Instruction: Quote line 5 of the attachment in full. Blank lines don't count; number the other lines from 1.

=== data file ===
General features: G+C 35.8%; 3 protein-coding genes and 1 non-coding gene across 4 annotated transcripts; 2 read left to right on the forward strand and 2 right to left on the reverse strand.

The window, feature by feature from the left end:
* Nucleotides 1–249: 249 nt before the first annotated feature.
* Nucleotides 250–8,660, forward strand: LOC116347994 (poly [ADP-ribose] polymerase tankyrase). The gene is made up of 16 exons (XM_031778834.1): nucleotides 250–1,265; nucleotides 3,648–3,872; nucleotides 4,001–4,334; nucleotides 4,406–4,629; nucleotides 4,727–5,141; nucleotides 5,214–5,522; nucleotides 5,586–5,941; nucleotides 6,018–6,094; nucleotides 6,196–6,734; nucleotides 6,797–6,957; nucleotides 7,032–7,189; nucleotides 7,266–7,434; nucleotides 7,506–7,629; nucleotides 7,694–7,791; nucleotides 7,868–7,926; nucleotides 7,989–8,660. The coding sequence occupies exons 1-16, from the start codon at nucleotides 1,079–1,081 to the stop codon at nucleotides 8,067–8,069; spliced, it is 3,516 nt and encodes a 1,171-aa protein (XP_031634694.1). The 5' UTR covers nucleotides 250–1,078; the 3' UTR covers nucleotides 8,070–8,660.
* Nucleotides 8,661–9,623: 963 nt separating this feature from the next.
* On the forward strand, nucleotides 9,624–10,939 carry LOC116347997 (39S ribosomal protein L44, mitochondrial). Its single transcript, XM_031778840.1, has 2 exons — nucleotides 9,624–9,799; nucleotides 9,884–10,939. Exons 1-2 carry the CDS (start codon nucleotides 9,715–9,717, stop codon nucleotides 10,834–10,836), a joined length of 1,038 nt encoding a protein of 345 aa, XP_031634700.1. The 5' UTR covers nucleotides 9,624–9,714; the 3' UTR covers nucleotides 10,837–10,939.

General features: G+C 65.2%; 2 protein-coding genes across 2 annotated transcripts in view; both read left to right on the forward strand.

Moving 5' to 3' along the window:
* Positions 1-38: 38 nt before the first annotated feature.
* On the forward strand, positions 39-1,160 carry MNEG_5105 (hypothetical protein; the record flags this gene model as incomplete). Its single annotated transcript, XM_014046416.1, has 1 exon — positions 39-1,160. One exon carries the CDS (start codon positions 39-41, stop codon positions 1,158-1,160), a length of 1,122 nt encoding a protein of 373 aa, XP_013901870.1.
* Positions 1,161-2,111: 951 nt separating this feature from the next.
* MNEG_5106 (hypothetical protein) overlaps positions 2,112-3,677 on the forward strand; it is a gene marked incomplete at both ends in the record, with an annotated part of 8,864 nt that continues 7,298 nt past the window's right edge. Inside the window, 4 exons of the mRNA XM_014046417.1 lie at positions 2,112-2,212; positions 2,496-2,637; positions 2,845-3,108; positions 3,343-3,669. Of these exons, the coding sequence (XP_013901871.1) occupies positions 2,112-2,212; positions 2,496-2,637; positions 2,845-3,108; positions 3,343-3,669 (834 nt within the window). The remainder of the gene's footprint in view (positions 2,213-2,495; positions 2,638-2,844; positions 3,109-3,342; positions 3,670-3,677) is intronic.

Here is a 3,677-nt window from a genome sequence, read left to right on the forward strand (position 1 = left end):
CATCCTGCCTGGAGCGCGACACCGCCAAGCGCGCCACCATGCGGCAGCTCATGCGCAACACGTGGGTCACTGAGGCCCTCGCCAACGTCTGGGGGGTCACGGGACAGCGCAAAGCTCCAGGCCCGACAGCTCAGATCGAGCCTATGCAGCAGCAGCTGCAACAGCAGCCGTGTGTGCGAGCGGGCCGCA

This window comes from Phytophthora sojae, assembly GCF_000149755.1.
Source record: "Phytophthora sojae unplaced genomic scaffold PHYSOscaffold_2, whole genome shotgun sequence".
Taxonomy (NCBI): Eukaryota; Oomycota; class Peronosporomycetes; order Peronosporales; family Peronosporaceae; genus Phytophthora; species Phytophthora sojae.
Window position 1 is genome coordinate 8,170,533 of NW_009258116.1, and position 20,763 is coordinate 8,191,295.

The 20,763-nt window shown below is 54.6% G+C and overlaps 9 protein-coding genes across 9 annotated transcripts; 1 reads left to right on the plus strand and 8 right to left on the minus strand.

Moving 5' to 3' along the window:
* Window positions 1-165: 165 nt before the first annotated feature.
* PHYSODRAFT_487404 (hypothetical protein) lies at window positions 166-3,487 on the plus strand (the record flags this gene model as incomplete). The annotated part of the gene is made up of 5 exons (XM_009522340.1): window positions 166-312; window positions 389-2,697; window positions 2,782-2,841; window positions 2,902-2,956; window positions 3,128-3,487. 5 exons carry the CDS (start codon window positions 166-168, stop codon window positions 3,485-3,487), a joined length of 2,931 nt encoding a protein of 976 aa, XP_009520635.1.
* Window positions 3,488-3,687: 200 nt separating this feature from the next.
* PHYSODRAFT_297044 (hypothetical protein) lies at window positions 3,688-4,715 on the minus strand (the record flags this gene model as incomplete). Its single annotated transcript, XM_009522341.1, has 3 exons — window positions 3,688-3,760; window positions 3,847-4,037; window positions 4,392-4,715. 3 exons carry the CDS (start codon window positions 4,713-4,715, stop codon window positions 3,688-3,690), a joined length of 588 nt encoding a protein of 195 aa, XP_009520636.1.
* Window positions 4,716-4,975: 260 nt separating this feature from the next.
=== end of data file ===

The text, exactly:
* Nucleotides 8,661–9,623: 963 nt separating this feature from the next.